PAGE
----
The apostles said to the Lord, "Increase our faith."
The Lord replied,
"If you have faith the size of a mustard seed,
you would say to this mulberry tree,
'Be uprooted and planted in the sea,' and it would obey you.
This (now famous) illustration about faith Jesus gave to the apostles was probably as hard for them to understand as it is for us all these centuries later. The implication seems to be that the apostles have no faith at all, since even a small amount of faith will yield miraculous results”. Perhaps a closer look at how faith operates in the life of a disciple, both then and now, will shed some light on the subject.
St. Paul makes the distinction between following God’s vision by faith versus charting our own course based on how we see things. “We walk by faith, not by sight” (2 Cor. 5:7) is often quoted as a means to show how faith can be actuated in the life of the Christian. When we proceed by faith through the “mulberry trees” (deeply rooted obstacles) of life, we allow God’s divine strength to work through our natural weakness. Authentic faith, however small, is a gift from God to be managed and shared in accordance with His will. Trying to “move a mountain” in our own strength will result in frustration and failure. Operating through faith, in alignment with divine providence, will “accomplish far more than all we ask or imagine, by the power at work within us” (Eph. 3:20). The “power” is God’s, not ours. Jesus explains how faith, belief and prayer work together in this passage from the Gospel of Mark: “Truly, I say to you, whoever says to this mountain, ‘Be taken up and cast into the sea,’ and does not doubt in his heart, but believes that what he says will come to pass, it will be done for him. Therefore I tell you, whatever you ask in prayer, believe that you receive it, and you will. (Mark 11:23)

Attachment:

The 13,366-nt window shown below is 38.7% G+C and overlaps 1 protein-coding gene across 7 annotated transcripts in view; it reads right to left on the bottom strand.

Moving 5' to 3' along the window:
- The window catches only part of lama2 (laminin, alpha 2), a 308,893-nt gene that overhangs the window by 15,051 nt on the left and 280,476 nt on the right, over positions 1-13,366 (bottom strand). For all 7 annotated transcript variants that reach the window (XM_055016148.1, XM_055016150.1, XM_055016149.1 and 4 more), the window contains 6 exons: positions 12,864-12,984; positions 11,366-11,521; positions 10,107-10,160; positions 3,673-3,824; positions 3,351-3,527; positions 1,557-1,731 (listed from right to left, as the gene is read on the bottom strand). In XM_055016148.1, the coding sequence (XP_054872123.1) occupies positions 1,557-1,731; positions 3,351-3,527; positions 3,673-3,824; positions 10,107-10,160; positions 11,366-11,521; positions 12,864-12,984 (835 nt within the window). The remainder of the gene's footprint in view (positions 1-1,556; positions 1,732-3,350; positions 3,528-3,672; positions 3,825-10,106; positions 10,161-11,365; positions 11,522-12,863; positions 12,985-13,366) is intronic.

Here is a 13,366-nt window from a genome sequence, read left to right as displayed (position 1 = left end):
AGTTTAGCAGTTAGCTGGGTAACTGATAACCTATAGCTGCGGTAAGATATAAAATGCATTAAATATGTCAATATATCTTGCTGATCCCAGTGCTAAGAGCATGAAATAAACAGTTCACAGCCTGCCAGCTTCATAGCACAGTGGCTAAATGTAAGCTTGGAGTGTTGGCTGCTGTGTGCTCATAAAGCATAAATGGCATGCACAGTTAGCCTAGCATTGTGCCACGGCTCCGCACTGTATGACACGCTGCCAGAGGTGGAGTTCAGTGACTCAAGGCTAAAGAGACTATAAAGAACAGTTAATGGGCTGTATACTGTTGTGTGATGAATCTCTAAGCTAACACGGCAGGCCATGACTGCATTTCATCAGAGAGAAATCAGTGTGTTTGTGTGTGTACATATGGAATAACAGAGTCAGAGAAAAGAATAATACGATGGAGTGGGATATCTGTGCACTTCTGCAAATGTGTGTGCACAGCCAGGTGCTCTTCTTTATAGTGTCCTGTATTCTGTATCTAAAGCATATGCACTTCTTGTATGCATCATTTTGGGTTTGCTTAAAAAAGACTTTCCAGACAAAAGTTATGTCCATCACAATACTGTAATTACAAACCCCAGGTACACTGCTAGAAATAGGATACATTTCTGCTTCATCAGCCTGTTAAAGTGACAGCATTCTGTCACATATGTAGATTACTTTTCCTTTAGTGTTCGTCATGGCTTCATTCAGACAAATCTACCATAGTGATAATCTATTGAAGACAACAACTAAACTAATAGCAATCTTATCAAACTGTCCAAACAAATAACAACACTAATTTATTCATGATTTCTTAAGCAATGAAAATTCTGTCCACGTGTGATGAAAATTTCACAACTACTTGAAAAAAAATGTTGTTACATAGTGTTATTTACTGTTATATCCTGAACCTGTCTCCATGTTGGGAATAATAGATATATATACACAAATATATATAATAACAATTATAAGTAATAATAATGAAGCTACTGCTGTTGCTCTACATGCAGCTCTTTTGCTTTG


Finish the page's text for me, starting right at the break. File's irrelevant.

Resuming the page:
If we are to uproot the trees and move the mountains that stand in the way of our path to eternal life with God, we can take the first words Jesus spoke in His public ministry to heart: “The time is fulfilled, and the kingdom of God has come near; repent, and believe in the good news” (Mark 1:15). Repentance (turning away from sin) and belief in the good news (the Gospel) provide a sure way of putting faith into action.
“Mustard seed faith”, then, flows from God’s providential, covenantal relationship with us, His children. Our small “seed” will produce little by itself, but faith and belief received and multiplied by God will produce miraculous results. Just as God used a small amount of food to feed a large crowd, He will use the small seed of faith we offer in prayer to produce abundant, everlasting results.